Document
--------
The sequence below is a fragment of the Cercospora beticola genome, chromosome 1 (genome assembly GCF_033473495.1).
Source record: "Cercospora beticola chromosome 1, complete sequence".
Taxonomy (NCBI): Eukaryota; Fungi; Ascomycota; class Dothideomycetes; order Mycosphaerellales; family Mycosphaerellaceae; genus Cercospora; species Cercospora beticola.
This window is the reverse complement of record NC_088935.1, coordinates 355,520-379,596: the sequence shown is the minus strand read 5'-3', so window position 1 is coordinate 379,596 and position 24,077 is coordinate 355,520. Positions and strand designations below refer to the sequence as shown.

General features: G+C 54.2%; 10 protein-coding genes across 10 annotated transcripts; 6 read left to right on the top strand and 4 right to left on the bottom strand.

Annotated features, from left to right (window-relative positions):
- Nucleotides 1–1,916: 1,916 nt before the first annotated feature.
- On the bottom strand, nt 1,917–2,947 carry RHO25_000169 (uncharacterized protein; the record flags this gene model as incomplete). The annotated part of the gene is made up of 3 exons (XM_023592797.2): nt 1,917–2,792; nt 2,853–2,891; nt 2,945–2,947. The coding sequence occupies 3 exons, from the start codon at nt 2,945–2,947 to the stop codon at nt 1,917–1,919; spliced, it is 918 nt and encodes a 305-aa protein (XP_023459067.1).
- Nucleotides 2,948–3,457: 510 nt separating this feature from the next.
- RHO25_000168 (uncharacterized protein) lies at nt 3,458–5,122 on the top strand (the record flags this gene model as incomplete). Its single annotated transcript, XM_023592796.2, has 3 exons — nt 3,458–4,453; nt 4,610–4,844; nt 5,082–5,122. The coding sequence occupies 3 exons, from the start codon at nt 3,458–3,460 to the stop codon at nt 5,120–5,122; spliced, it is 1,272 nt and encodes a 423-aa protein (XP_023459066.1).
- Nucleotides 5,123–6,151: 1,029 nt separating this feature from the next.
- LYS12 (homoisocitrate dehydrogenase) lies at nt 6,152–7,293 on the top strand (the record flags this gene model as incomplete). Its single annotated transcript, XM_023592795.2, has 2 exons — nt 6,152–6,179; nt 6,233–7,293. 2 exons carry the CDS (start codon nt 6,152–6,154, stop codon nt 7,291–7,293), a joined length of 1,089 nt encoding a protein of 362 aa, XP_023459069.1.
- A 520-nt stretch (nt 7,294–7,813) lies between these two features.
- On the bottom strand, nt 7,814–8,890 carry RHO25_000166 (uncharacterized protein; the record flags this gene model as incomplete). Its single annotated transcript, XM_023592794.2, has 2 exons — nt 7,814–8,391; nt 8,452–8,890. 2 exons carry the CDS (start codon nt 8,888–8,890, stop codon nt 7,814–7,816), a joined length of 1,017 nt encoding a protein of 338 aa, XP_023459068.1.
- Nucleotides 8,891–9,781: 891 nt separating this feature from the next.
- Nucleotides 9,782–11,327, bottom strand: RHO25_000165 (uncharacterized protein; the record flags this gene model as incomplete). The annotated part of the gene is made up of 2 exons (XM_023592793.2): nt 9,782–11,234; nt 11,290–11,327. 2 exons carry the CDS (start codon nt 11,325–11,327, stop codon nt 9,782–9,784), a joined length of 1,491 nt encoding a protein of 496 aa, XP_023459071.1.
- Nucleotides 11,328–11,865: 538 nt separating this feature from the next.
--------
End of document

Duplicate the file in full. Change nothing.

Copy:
The sequence below is a fragment of the Cercospora beticola genome, chromosome 1 (genome assembly GCF_033473495.1).
Source record: "Cercospora beticola chromosome 1, complete sequence".
Taxonomy (NCBI): Eukaryota; Fungi; Ascomycota; class Dothideomycetes; order Mycosphaerellales; family Mycosphaerellaceae; genus Cercospora; species Cercospora beticola.
This window is the reverse complement of record NC_088935.1, coordinates 355,520-379,596: the sequence shown is the minus strand read 5'-3', so window position 1 is coordinate 379,596 and position 24,077 is coordinate 355,520. Positions and strand designations below refer to the sequence as shown.

General features: G+C 54.2%; 10 protein-coding genes across 10 annotated transcripts; 6 read left to right on the top strand and 4 right to left on the bottom strand.

Annotated features, from left to right (window-relative positions):
- Nucleotides 1–1,916: 1,916 nt before the first annotated feature.
- On the bottom strand, nt 1,917–2,947 carry RHO25_000169 (uncharacterized protein; the record flags this gene model as incomplete). The annotated part of the gene is made up of 3 exons (XM_023592797.2): nt 1,917–2,792; nt 2,853–2,891; nt 2,945–2,947. The coding sequence occupies 3 exons, from the start codon at nt 2,945–2,947 to the stop codon at nt 1,917–1,919; spliced, it is 918 nt and encodes a 305-aa protein (XP_023459067.1).
- Nucleotides 2,948–3,457: 510 nt separating this feature from the next.
- RHO25_000168 (uncharacterized protein) lies at nt 3,458–5,122 on the top strand (the record flags this gene model as incomplete). Its single annotated transcript, XM_023592796.2, has 3 exons — nt 3,458–4,453; nt 4,610–4,844; nt 5,082–5,122. The coding sequence occupies 3 exons, from the start codon at nt 3,458–3,460 to the stop codon at nt 5,120–5,122; spliced, it is 1,272 nt and encodes a 423-aa protein (XP_023459066.1).
- Nucleotides 5,123–6,151: 1,029 nt separating this feature from the next.
- LYS12 (homoisocitrate dehydrogenase) lies at nt 6,152–7,293 on the top strand (the record flags this gene model as incomplete). Its single annotated transcript, XM_023592795.2, has 2 exons — nt 6,152–6,179; nt 6,233–7,293. 2 exons carry the CDS (start codon nt 6,152–6,154, stop codon nt 7,291–7,293), a joined length of 1,089 nt encoding a protein of 362 aa, XP_023459069.1.
- A 520-nt stretch (nt 7,294–7,813) lies between these two features.
- On the bottom strand, nt 7,814–8,890 carry RHO25_000166 (uncharacterized protein; the record flags this gene model as incomplete). Its single annotated transcript, XM_023592794.2, has 2 exons — nt 7,814–8,391; nt 8,452–8,890. 2 exons carry the CDS (start codon nt 8,888–8,890, stop codon nt 7,814–7,816), a joined length of 1,017 nt encoding a protein of 338 aa, XP_023459068.1.
- Nucleotides 8,891–9,781: 891 nt separating this feature from the next.
- Nucleotides 9,782–11,327, bottom strand: RHO25_000165 (uncharacterized protein; the record flags this gene model as incomplete). The annotated part of the gene is made up of 2 exons (XM_023592793.2): nt 9,782–11,234; nt 11,290–11,327. 2 exons carry the CDS (start codon nt 11,325–11,327, stop codon nt 9,782–9,784), a joined length of 1,491 nt encoding a protein of 496 aa, XP_023459071.1.
- Nucleotides 11,328–11,865: 538 nt separating this feature from the next.